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Once you have finished the base configuration, you could start the directory server, but it still would not do anything useful for you. You have to load the data first. Before loading the data, you need to think about schema checking. Remember that every time an entry is added, the directory server checks to see whether the entry is compliant with the schema. This costs additional time. Whether or not you need schema checking when importing data depends on the quality of the data source. For automatically generated data or data exported from a directory server, the data should be consistent, and therefore you could switch schema checking off during the import and switch it on again after the data has been imported into the directory.
There are several ways of loading the data:
Offline: Most directory-server implementations allow you to load the data offline. The directory server must not be running for this operation to work; it must be offline. See the directory-server documentation for more information. The previously mentioned OpenLDAP server, for example, offers a tool called "slapadd."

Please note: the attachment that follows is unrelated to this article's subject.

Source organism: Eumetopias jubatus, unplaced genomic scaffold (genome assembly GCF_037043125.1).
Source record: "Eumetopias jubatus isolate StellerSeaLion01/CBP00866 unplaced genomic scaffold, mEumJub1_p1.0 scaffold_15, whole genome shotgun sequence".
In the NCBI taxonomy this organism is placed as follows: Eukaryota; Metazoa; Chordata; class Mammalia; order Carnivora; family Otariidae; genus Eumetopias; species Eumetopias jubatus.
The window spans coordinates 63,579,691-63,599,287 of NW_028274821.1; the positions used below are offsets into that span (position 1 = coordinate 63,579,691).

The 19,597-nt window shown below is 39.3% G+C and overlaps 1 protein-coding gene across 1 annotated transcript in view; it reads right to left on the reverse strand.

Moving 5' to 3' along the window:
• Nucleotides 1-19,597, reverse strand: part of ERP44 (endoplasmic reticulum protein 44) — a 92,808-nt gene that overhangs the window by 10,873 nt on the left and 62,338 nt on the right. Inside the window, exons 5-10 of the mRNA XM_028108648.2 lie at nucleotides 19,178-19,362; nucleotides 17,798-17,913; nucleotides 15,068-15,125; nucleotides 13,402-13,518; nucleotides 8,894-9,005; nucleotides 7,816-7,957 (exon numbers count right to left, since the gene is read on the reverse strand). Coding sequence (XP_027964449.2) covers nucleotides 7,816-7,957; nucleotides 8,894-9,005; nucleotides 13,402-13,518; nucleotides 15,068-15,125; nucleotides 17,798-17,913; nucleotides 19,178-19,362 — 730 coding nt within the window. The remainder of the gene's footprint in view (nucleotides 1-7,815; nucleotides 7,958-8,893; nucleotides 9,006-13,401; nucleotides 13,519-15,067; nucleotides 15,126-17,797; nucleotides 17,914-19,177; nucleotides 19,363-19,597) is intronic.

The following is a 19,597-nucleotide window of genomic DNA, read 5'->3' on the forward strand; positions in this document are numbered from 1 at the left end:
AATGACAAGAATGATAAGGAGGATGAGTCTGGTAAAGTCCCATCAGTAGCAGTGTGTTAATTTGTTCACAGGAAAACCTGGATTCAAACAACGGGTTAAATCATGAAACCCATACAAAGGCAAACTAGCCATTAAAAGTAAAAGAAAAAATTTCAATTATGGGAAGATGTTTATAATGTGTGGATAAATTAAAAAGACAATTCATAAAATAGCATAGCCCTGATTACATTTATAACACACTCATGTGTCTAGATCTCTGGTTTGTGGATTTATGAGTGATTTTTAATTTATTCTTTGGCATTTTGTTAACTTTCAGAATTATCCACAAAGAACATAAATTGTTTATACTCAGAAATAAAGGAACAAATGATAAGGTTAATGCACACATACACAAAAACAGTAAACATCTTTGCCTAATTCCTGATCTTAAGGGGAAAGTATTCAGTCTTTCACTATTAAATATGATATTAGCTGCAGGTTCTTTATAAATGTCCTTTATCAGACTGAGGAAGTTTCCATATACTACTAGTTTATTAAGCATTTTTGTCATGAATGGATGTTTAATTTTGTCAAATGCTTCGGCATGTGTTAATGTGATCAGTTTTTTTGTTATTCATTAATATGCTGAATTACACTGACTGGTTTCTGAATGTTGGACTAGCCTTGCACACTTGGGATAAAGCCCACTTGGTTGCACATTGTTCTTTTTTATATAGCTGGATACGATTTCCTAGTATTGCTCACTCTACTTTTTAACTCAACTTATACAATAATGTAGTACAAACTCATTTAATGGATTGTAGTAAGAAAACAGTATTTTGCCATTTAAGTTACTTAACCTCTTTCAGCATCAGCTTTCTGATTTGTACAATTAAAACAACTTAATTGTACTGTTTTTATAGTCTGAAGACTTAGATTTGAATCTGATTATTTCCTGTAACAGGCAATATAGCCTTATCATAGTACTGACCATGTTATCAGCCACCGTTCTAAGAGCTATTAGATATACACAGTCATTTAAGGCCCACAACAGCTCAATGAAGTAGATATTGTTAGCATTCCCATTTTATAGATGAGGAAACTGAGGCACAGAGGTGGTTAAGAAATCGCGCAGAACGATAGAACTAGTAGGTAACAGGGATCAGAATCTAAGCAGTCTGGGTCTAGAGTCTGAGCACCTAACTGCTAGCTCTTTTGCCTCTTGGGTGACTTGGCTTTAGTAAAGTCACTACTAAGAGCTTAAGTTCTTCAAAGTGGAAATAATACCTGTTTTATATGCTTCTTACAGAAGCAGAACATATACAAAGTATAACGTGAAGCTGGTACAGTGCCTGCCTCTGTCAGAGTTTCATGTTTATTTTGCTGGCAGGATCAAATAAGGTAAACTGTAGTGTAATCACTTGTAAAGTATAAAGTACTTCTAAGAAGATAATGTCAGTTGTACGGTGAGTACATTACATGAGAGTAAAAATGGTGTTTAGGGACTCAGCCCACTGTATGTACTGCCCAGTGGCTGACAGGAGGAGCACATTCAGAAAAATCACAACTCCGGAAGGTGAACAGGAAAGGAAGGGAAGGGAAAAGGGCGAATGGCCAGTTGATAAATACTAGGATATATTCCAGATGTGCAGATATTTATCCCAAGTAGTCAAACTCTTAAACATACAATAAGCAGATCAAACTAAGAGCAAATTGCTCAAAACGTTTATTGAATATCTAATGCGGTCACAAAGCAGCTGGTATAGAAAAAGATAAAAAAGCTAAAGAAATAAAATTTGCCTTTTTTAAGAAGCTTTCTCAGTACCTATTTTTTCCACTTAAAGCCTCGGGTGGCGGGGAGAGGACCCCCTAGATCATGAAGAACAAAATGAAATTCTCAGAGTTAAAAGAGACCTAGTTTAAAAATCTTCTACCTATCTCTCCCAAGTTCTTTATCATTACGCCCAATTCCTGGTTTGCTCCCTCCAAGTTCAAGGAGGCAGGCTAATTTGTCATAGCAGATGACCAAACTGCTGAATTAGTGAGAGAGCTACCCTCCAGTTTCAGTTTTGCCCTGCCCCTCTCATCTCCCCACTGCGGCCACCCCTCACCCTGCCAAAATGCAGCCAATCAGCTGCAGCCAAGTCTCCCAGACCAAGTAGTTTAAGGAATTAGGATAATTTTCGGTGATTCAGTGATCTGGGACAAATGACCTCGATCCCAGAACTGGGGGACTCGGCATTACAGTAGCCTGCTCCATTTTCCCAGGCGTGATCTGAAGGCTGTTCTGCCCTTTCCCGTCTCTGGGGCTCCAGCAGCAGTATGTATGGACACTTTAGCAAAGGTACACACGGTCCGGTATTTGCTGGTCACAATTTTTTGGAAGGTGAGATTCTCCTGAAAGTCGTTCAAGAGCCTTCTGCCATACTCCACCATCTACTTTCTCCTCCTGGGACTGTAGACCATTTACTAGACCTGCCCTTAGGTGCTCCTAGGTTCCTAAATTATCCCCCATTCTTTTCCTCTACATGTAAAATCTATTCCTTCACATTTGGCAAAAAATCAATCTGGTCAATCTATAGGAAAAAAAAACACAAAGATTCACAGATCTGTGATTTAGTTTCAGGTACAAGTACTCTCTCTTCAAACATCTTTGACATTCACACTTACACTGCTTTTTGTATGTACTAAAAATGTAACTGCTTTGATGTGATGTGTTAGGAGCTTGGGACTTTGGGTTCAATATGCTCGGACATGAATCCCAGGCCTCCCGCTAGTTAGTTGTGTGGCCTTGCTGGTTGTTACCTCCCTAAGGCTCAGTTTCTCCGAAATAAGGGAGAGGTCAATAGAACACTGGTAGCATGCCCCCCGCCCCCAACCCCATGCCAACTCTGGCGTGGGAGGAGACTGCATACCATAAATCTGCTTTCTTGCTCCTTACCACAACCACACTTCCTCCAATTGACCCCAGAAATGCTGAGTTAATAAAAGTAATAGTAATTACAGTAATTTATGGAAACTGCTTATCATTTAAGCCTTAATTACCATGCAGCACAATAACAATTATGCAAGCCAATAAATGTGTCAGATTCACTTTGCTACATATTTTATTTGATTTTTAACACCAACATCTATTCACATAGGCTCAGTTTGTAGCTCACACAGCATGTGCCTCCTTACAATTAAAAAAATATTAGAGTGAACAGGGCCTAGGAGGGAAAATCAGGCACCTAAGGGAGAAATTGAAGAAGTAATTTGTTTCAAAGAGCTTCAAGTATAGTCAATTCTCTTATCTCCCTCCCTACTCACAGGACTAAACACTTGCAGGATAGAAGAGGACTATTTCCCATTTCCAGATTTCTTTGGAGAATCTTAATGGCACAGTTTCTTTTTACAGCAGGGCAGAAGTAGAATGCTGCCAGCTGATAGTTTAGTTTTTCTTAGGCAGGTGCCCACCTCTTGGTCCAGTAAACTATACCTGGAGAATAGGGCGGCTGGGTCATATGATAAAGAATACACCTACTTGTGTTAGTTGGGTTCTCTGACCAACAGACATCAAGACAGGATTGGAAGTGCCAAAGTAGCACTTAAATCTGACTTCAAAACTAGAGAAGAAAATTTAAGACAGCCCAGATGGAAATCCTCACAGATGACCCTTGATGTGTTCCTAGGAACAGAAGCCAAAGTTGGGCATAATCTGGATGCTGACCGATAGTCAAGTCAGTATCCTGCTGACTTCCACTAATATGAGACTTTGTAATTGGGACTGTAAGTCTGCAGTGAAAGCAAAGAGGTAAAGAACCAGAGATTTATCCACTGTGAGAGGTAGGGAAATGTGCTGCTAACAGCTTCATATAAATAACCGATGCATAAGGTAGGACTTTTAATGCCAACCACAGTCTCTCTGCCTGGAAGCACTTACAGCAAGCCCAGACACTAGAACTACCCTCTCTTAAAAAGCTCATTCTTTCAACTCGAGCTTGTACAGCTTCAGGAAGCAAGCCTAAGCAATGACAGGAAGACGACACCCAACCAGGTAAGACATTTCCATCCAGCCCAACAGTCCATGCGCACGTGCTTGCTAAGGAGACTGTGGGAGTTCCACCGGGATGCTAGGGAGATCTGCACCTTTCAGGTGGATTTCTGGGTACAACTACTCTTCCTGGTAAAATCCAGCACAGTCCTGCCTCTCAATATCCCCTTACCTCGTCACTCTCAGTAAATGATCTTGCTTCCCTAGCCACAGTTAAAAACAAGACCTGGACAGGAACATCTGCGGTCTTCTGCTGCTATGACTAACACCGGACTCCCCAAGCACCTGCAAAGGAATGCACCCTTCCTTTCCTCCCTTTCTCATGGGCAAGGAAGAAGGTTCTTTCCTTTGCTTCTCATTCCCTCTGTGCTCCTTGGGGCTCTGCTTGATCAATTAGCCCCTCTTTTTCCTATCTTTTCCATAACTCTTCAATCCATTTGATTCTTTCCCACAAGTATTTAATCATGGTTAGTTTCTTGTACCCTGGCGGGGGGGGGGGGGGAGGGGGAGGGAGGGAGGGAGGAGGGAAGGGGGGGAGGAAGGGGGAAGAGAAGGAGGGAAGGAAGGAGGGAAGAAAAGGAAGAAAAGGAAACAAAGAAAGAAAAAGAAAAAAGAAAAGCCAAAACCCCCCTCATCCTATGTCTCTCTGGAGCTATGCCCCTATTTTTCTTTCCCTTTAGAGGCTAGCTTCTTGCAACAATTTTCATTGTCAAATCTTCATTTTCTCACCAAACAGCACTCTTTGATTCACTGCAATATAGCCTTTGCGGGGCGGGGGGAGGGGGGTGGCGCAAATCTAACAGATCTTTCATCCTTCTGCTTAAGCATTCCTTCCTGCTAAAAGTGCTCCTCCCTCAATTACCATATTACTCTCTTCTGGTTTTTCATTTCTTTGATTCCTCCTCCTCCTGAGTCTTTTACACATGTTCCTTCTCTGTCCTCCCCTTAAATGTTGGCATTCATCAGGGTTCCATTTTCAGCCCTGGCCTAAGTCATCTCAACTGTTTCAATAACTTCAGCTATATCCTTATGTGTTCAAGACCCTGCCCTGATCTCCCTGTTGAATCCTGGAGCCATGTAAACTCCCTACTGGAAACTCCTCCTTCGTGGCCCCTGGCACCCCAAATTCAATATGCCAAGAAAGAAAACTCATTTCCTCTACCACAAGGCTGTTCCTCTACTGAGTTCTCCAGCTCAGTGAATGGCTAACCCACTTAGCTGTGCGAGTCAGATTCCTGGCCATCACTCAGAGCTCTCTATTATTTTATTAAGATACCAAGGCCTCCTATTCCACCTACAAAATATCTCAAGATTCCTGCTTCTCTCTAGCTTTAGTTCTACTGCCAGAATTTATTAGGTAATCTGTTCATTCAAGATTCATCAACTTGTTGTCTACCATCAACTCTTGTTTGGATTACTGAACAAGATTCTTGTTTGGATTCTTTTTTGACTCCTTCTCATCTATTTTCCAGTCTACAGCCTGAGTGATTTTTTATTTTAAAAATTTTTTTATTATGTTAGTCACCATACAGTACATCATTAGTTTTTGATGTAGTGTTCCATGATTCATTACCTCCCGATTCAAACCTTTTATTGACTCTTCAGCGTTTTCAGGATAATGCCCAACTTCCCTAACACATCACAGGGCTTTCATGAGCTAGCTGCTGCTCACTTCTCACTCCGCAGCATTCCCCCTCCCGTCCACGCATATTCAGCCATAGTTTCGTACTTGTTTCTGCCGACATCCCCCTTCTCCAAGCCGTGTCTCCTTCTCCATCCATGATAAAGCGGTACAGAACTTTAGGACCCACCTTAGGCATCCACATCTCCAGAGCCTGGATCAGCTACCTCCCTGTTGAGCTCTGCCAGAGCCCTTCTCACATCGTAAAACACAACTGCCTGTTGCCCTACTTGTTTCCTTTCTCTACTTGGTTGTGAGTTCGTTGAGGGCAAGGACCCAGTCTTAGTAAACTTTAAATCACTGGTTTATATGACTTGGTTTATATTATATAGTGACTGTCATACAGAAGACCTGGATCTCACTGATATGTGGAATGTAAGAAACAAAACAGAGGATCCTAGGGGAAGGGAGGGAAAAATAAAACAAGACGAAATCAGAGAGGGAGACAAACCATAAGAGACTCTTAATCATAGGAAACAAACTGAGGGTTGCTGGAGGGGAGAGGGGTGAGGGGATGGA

Using command-line tools: Since most implementations of directory servers ship with command-line tools, you can use them to put the data into the directory. Unless you will be inputting only a few entries, you will use the command-line tools together with an LDIF (LDAP data interchange format) file. The LDIF format has the enormous advantage that it can be generated automatically. You can generate this file using your preferred language, converting it from a different data source (Oracle database, flat file, or similar sources). You could also use an LDIF file to migrate data from a different directory server.
Using import tools from the administration server: Commercial directory servers frequently offer a graphical user interface (GUI), mostly based on a Web browser. These GUIs offer import-export tools. It depends on the server implementation whether the directory has to be offline or online for this operation.
Using custom tools: In many cases, the directory server is part of a larger project. This means that you installed the directory server for a particular application. In this case, the application may have a custom tool to import the data into the directory.
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